Turkey has witnessed dramatic inflation in onion and potato prices in June, drawing criticism from the people and stirring public debate on social media. The cost of a kilogram of onion rose to 6.5 Turkish Liras (1.4 USD) with 212 percent monthly increase, while potato prices rose to 6 Turkish Liras (1.3 USD) with 94 percent monthly increase.
The union of Turkey's agricultural chambers reported on June 30 that the highest rate of food price inflation in June was recorded for onion with 110.82 percent, followed by potato with 50.73 percent, and tomato with 38.91 percent.
Şemsi Bayraktar, the chairman of the union of Turkey's agricultural chambers, noted that the rise in prices resulted from limited supply due to potato disease is seen in the fields of Hatay province, and the contraction of potato farming lands in Ödemiş district of İzmir province. For the onion, on the other hand, the rise in prices resulted from the recent negative weather conditions and the contraction of farming lands.
In an effort to curb prices, Turkey's ruling AKP government recently allowed potato import from Syrian soil that is under the control of Turkish forces. Uğur Toprak, a member of the executive board of Turkey's chamber of food engineers, stated on June 30 that the area of potato import from Syria corresponds to an area of military conflict, and that the soil might have been influenced by chemical attacks.
TURKEY IMPORTS ALMOST ALL OF AGRICULTURAL PRODUCTS
According to a local media report on food products imports in Turkey, almost all of the agricultural products and carcass meat is being imported in Turkey due to neo-liberal agricultural policies. The report reveals that wheat and corn is imported from Russia, rice from Russia and the US, pulses like beans and chickpeas from India, Mexico and Canada, and carcass meat from Poland, France and Bosnia.
In 2017, Turkey imported 224 tons of white-winged meat. While 90 percent of it was from Iraq, 9 percent was from Hungary. While Turkey made its 50 percent of fish export to Holland in 2017, it imported fish like mackerel, salmon, tuna and sardines. Turkey imported the highest number of fish from Norway, with 35 percent in 2017.
The import of pulses raises the hottest debates since Turkey has the capacity to cultivate 95 percent of the pulses it imports. However, due to neo-liberal agricultural policies, in the last 15 years, Turkey's production of white beans decreased by 50 percent, chickpeas by 46 percent and cowpeas by 40 percent.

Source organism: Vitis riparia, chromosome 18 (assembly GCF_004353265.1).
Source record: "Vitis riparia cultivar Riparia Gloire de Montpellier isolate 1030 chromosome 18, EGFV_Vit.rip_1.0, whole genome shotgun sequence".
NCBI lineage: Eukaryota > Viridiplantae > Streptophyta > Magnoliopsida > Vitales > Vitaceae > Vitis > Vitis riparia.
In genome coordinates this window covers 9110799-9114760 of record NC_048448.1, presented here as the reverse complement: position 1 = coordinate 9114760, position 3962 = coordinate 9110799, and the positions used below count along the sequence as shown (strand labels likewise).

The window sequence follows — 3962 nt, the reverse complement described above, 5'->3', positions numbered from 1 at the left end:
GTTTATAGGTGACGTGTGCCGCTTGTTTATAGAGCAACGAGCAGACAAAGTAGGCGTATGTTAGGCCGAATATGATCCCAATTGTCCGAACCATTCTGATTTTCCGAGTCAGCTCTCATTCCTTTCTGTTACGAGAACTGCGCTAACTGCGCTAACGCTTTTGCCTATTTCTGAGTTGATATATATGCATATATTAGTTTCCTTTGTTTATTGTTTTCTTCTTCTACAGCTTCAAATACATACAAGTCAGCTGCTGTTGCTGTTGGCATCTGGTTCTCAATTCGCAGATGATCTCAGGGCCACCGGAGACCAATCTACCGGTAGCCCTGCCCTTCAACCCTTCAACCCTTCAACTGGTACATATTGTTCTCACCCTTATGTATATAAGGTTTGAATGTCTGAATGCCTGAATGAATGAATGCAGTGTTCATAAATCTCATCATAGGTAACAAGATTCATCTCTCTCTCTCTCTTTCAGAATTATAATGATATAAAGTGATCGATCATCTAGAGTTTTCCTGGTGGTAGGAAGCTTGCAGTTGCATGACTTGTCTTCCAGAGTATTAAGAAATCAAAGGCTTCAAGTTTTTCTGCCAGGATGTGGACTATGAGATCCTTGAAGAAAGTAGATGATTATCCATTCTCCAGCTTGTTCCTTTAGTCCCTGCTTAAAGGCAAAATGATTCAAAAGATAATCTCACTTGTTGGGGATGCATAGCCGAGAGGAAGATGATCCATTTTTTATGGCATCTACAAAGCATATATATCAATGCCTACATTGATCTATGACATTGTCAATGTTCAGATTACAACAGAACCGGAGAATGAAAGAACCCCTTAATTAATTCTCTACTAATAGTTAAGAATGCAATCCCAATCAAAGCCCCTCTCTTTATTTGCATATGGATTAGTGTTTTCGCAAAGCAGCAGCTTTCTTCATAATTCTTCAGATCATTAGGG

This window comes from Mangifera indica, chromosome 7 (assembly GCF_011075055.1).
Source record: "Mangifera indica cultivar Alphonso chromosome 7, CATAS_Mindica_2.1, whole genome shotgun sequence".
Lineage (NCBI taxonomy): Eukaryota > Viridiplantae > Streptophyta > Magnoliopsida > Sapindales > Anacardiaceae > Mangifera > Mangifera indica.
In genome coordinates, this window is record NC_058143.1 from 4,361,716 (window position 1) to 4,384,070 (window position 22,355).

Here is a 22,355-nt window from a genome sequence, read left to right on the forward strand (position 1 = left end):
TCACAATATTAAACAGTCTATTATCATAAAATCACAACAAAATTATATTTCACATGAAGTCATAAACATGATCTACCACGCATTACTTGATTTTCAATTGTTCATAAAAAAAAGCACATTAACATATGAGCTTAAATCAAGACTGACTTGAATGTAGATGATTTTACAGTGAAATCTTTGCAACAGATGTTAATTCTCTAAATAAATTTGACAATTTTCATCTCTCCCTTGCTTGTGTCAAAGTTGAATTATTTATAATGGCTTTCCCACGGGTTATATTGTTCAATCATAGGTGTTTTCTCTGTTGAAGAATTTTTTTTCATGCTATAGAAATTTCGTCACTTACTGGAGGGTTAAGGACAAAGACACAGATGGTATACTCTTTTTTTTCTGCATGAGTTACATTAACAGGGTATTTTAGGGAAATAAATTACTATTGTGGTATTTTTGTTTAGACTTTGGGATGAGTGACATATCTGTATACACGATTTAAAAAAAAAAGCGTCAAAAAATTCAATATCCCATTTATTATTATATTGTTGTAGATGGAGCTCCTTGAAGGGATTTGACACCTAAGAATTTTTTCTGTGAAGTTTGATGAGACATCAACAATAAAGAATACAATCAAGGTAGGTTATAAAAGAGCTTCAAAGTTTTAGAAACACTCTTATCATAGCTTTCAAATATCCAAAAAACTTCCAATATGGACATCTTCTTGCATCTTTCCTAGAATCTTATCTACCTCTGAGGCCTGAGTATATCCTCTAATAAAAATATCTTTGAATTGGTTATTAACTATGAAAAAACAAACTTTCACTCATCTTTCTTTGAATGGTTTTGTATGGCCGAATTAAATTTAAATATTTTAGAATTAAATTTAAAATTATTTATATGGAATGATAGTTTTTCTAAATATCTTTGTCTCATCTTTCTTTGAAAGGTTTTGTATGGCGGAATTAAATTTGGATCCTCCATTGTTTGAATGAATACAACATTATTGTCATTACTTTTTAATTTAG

According to the figures of the chambers of agricultural engineers, while an average of 517 thousand tons of chickpeas were released to the market between 2011-2015, only 484 thousand tons of it were produced in Turkey. Until 2011, Turkey was a net exporter of chickpeas, and yet the condition was reversed by 2012. The total chickpea export of Turkey between 2003-2011 was 882 thousand tons, while its import was 37 thousand tons. From 2012 to October 2017, the total export of chickpeas of Turkey decreased to 127 thousand tons, while its import rose to 265 thousand tons.
NEO-LIBERAL AGRICULTURAL POLICIES ALMOST FINISHED PRODUCTION
At the beginning of 2018, Turkey's ruling AKP government issued a seed law ruling that farmers using non-certified seeds would not get governmental subsidies. By putting a ban on the use of ancient seeds dried by the villagers, the AKP government compelled the use of imported hybrid seeds. The use of imported hybrid seeds not only means paying eight times more money for the same amount of vegetable seeds, but also causes great loses in the soil quality of cultivation areas.
The AKP government also decreased import tariffs for agricultural and carcass meat products in 2017, thus promoting imports rather than national production on the grounds of offering lower prices to the consumers. This resulted in the push-out of farmers and animal breeders from production. Although Turkey is a homeland of wheat, for example, it became an importer in the recent years.
Through an amendment in the regulation on agricultural lands in January 2018, the AKP government facilitated the plunder of agricultural lands by the capitalist corporations for road and energy investments.
Turkey has been importing more meat in recent years to decrease the price of meat. Poland is one of the biggest suppliers for Turkey. Apart from Poland, Turkey imports beef from other countries like Bosnia as well. At the end of January 2018, 20 tons of beef carcass meat imported from Bosnia to the market turned out to contain E.coli 0157 bacteria. Public health experts commented back then that the time of the contaminated meat import from Bosnia coincided with the scandalous food poisoning in the military barracks in the summer of 2017. Some 731 soldiers had been poisoned from the contaminated meat in Manisa province of Turkey in June 2017.